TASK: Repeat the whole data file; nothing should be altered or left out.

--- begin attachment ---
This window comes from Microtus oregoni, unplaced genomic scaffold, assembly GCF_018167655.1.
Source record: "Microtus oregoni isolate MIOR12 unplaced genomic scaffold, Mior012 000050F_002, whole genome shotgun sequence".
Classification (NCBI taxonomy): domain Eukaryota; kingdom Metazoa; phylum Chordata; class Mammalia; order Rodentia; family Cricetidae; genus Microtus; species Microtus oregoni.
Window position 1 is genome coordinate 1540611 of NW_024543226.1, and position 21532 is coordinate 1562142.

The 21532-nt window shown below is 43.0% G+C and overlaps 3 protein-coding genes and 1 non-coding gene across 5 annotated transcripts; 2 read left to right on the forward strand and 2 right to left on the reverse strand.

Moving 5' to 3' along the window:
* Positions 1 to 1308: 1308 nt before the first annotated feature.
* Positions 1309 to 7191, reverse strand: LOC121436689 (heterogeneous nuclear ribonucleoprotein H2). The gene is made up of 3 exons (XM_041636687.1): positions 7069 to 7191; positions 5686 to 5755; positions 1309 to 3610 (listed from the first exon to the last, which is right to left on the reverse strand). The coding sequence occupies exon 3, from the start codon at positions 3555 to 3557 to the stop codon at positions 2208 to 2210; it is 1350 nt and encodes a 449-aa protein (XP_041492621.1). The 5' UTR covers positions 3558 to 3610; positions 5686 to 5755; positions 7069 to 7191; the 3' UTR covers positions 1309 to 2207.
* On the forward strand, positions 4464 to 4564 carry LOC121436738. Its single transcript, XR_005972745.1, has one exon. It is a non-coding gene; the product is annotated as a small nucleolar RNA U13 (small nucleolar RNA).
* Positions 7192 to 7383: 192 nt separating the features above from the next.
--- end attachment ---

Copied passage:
This window comes from Microtus oregoni, unplaced genomic scaffold, assembly GCF_018167655.1.
Source record: "Microtus oregoni isolate MIOR12 unplaced genomic scaffold, Mior012 000050F_002, whole genome shotgun sequence".
Classification (NCBI taxonomy): domain Eukaryota; kingdom Metazoa; phylum Chordata; class Mammalia; order Rodentia; family Cricetidae; genus Microtus; species Microtus oregoni.
Window position 1 is genome coordinate 1540611 of NW_024543226.1, and position 21532 is coordinate 1562142.

The 21532-nt window shown below is 43.0% G+C and overlaps 3 protein-coding genes and 1 non-coding gene across 5 annotated transcripts; 2 read left to right on the forward strand and 2 right to left on the reverse strand.

Moving 5' to 3' along the window:
* Positions 1 to 1308: 1308 nt before the first annotated feature.
* Positions 1309 to 7191, reverse strand: LOC121436689 (heterogeneous nuclear ribonucleoprotein H2). The gene is made up of 3 exons (XM_041636687.1): positions 7069 to 7191; positions 5686 to 5755; positions 1309 to 3610 (listed from the first exon to the last, which is right to left on the reverse strand). The coding sequence occupies exon 3, from the start codon at positions 3555 to 3557 to the stop codon at positions 2208 to 2210; it is 1350 nt and encodes a 449-aa protein (XP_041492621.1). The 5' UTR covers positions 3558 to 3610; positions 5686 to 5755; positions 7069 to 7191; the 3' UTR covers positions 1309 to 2207.
* On the forward strand, positions 4464 to 4564 carry LOC121436738. Its single transcript, XR_005972745.1, has one exon. It is a non-coding gene; the product is annotated as a small nucleolar RNA U13 (small nucleolar RNA).
* Positions 7192 to 7383: 192 nt separating the features above from the next.